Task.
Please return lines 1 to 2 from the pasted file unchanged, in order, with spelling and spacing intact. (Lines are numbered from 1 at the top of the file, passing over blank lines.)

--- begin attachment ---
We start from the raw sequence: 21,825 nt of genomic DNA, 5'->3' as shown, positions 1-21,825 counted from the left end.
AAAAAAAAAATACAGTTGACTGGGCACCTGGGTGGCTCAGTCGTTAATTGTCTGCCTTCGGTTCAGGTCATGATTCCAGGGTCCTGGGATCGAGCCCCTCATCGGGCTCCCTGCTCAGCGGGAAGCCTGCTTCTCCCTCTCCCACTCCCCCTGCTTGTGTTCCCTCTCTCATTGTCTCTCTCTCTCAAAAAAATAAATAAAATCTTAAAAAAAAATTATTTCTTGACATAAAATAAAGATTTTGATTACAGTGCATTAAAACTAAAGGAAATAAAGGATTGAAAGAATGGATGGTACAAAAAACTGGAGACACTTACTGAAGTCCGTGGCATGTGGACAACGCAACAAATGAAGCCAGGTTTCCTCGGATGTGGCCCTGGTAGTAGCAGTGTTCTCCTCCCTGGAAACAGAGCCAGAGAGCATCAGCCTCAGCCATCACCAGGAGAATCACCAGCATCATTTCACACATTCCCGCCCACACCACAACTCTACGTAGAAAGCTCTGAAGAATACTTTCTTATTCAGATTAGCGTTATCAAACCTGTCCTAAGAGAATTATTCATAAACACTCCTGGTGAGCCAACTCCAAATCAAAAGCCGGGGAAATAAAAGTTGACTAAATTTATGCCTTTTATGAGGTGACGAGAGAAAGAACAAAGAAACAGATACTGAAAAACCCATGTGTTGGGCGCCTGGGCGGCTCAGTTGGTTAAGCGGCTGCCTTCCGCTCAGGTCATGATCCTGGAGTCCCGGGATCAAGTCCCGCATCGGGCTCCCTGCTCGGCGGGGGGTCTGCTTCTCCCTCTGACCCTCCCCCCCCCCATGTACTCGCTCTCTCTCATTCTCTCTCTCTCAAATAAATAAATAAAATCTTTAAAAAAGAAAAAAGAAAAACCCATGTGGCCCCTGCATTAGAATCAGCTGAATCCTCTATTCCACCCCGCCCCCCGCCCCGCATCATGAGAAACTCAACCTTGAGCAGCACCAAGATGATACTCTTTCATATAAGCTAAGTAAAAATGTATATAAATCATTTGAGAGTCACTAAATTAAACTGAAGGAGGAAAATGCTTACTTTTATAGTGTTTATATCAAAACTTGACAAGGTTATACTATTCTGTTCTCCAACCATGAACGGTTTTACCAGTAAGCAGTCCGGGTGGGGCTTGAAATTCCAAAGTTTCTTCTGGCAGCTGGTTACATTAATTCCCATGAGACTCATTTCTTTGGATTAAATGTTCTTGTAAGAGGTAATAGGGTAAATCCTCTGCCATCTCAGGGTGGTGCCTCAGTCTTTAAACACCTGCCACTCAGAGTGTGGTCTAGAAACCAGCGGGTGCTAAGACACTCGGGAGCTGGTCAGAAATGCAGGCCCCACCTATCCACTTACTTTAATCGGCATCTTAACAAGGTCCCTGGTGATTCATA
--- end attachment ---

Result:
We start from the raw sequence: 21,825 nt of genomic DNA, 5'->3' as shown, positions 1-21,825 counted from the left end.
AAAAAAAAAATACAGTTGACTGGGCACCTGGGTGGCTCAGTCGTTAATTGTCTGCCTTCGGTTCAGGTCATGATTCCAGGGTCCTGGGATCGAGCCCCTCATCGGGCTCCCTGCTCAGCGGGAAGCCTGCTTCTCCCTCTCCCACTCCCCCTGCTTGTGTTCCCTCTCTCATTGTCTCTCTCTCTCAAAAAAATAAATAAAATCTTAAAAAAAAATTATTTCTTGACATAAAATAAAGATTTTGATTACAGTGCATTAAAACTAAAGGAAATAAAGGATTGAAAGAATGGATGGTACAAAAAACTGGAGACACTTACTGAAGTCCGTGGCATGTGGACAACGCAACAAATGAAGCCAGGTTTCCTCGGATGTGGCCCTGGTAGTAGCAGTGTTCTCCTCCCTGGAAACAGAGCCAGAGAGCATCAGCCTCAGCCATCACCAGGAGAATCACCAGCATCATTTCACACATTCCCGCCCACACCACAACTCTACGTAGAAAGCTCTGAAGAATACTTTCTTATTCAGATTAGCGTTATCAAACCTGTCCTAAGAGAATTATTCATAAACACTCCTGGTGAGCCAACTCCAAATCAAAAGCCGGGGAAATAAAAGTTGACTAAATTTATGCCTTTTATGAGGTGACGAGAGAAAGAACAAAGAAACAGATACTGAAAAACCCATGTGTTGGGCGCCTGGGCGGCTCAGTTGGTTAAGCGGCTGCCTTCCGCTCAGGTCATGATCCTGGAGTCCCGGGATCAAGTCCCGCATCGGGCTCCCTGCTCGGCGGGGGGTCTGCTTCTCCCTCTGACCCTCCCCCCCCCCATGTACTCGCTCTCTCTCATTCTCTCTCTCTCAAATAAATAAATAAAATCTTTAAAAAAGAAAAAAGAAAAACCCATGTGGCCCCTGCATTAGAATCAGCTGAATCCTCTATTCCACCCCGCCCCCCGCCCCGCATCATGAGAAACTCAACCTTGAGCAGCACCAAGATGATACTCTTTCATATAAGCTAAGTAAAAATGTATATAAATCATTTGAGAGTCACTAAATTAAACTGAAGGAGGAAAATGCTTACTTTTATAGTGTTTATATCAAAACTTGACAAGGTTATACTATTCTGTTCTCCAACCATGAACGGTTTTACCAGTAAGCAGTCCGGGTGGGGCTTGAAATTCCAAAGTTTCTTCTGGCAGCTGGTTACATTAATTCCCATGAGACTCATTTCTTTGGATTAAATGTTCTTGTAAGAGGTAATAGGGTAAATCCTCTGCCATCTCAGGGTGGTGCCTCAGTCTTTAAACACCTGCCACTCAGAGTGTGGTCTAGAAACCAGCGGGTGCTAAGACACTCGGGAGCTGGTCAGAAATGCAGGCCCCACCTATCCACTTACTTTAATCGGCATCTTAACAAGGTCCCTGGTGATTCATA